CFO, Weisner Steel
My initial reaction: we already have enough things restricted by (often arbitrary) age limits, and it didn’t change any after reading this, except as to confusion as to how it would work. Would it say “slow lane” or “over 60 lane”? Anyway, while this may not be precisely a solution in search of a problem, I don’t think it’s the way to go.
Vice President, Strategic RelationsHamacher Resource Group
I’m not sure how many ways to say it, but I believe this is a REALLY bad idea. I suggest changing the experience and satisfying shoppers rather than “slowing” checkouts through age discrimination.
Retail-Tech Specialist Advisor
While elderly people are definitely an important target group, I think there are much better ways to cater to their needs than a “slow line.” Slow line is operationally problematic for retailers, and I’m not sure it would be well accepted with the target audience it meant to satisfy.
Ideas such as specific promos for older people, based on specific needs of this segment as well as personalized offers based on past purchase behavior, can be both efficient for the retailer and beneficial for the older shopper. Diverting older shoppers to off peak days and hours can work if the retailer would create relevant content such as assistance and training for online shopping for older shoppers. Additional added value activities such as nutrition advice and other relevant content that can be shared one on one or via designated prints materials would also help create loyalty of older shopper to the retailer.
Retail Transformation Thought Leader, Advisor, & Strategist
I don’t see how you would “nicely” convince any shopper to go to a “slow” lane. What would you call it? The “socialize-and-take-your-time-and-don’t-hurry-because-we-don’t-need-to-hurry-either” lane? Even if you could get past the notion of calling this a good idea, it’s just begging for poor execution and having the opposite result with shoppers. The other ideas — specials geared to older shoppers, may make sense depending on a given brands demographics. If the answer is varied pricing at different times of day, then this is a technology problem to solve. And it sounds more like something solved by personalization rather than time of day discounts. What happens when other shoppers hear about the time of day discount and alter their shopping habits? Do those older shoppers then move to another time of day?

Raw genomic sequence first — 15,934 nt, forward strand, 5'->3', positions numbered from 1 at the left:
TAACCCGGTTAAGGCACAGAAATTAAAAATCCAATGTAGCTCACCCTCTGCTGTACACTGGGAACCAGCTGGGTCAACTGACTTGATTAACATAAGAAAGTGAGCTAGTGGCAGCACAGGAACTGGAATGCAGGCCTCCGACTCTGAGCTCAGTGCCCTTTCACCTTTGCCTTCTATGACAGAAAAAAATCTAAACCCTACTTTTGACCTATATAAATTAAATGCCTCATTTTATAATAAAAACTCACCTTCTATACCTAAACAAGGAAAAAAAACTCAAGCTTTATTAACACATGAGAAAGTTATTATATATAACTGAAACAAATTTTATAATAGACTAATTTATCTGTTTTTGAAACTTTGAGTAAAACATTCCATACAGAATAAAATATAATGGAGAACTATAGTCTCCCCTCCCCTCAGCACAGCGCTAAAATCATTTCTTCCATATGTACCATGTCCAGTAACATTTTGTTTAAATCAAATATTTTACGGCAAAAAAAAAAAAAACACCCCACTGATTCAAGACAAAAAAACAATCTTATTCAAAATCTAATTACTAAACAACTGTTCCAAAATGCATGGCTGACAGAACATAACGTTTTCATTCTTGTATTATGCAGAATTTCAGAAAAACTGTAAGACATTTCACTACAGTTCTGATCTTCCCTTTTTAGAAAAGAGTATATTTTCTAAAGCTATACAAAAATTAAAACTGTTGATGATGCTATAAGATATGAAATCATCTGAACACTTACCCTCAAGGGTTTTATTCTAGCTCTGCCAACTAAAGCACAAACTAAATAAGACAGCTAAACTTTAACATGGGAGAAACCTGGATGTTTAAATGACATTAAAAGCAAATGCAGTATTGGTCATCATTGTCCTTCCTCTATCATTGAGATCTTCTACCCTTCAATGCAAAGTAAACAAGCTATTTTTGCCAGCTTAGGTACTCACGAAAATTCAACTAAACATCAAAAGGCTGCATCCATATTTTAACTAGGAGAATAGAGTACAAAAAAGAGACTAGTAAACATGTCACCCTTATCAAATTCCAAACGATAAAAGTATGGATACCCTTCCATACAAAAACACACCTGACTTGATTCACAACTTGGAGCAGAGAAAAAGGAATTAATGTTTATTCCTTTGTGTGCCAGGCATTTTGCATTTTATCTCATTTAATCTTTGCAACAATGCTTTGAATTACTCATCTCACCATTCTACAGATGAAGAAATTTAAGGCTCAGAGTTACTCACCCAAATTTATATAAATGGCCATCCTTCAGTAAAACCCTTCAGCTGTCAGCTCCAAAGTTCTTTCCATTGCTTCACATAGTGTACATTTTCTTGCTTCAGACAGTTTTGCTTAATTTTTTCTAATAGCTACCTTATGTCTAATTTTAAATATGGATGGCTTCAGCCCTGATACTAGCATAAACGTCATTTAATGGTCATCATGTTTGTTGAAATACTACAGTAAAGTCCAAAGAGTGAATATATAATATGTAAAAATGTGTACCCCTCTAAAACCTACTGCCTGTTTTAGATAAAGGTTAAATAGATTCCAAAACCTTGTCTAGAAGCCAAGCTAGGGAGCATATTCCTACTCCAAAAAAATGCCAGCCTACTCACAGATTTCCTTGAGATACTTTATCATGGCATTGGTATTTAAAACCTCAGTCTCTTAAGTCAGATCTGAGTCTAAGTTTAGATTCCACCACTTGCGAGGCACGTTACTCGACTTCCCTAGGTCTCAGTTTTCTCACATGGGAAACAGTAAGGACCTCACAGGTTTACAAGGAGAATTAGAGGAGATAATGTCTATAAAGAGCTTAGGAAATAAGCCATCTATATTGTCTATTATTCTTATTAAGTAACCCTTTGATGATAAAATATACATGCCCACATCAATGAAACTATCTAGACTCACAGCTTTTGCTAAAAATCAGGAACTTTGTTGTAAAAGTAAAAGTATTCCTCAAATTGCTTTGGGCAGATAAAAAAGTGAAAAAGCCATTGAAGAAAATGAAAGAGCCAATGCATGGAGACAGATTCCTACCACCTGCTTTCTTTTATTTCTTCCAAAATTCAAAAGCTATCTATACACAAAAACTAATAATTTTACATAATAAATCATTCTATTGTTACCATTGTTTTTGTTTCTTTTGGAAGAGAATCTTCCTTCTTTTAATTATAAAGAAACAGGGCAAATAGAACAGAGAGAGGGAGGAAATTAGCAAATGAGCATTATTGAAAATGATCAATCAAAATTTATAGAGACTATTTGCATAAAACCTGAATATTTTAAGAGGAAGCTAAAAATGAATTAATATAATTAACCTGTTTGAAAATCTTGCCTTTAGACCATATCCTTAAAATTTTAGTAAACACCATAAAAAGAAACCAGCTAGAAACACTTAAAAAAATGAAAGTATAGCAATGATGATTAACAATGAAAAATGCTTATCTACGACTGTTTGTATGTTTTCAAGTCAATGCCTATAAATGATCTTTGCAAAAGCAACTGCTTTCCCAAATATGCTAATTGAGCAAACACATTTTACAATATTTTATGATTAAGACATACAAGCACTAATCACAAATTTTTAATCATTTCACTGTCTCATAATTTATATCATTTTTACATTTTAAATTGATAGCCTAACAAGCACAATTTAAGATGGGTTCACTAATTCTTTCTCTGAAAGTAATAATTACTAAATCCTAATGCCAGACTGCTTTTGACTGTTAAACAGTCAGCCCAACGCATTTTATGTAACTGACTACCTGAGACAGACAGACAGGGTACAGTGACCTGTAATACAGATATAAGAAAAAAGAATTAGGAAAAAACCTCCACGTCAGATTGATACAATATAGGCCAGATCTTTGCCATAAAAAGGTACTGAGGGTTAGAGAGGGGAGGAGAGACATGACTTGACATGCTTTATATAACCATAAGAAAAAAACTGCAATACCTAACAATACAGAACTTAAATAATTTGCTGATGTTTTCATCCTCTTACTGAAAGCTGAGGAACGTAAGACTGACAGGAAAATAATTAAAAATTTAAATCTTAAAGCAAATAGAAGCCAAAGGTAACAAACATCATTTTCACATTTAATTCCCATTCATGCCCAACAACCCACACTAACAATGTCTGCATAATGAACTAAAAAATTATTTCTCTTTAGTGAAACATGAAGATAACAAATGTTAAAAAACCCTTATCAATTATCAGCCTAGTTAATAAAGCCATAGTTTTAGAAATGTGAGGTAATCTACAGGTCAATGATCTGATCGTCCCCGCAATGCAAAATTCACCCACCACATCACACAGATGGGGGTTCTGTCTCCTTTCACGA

CEO, President- American Retail Consultants
Differentiation through target market segmentation is generally a good thing, but labeling “seniors” as slow, is a bit much. Why not have assisted personnel available to help seniors? This would be superior to segmenting them in the grocery experience. Overall this is a bad experience. Would we then have a “fast” lane for younger shoppers?
Director, SaaS Marketing, Zebra Technologies
Many good points expressed on the issue of age and consideration. Would ask the researchers to refrain from making negative recommendations of common practices that can be construed as a disadvantage to a select group. For instance, reducing BOGOs because they help families and are not targeted at the elderly. Just because a promotion isn’t an advantage to every demographics doesn’t mean it is a bad promotion vehicle.
Retail Consultant, Irisys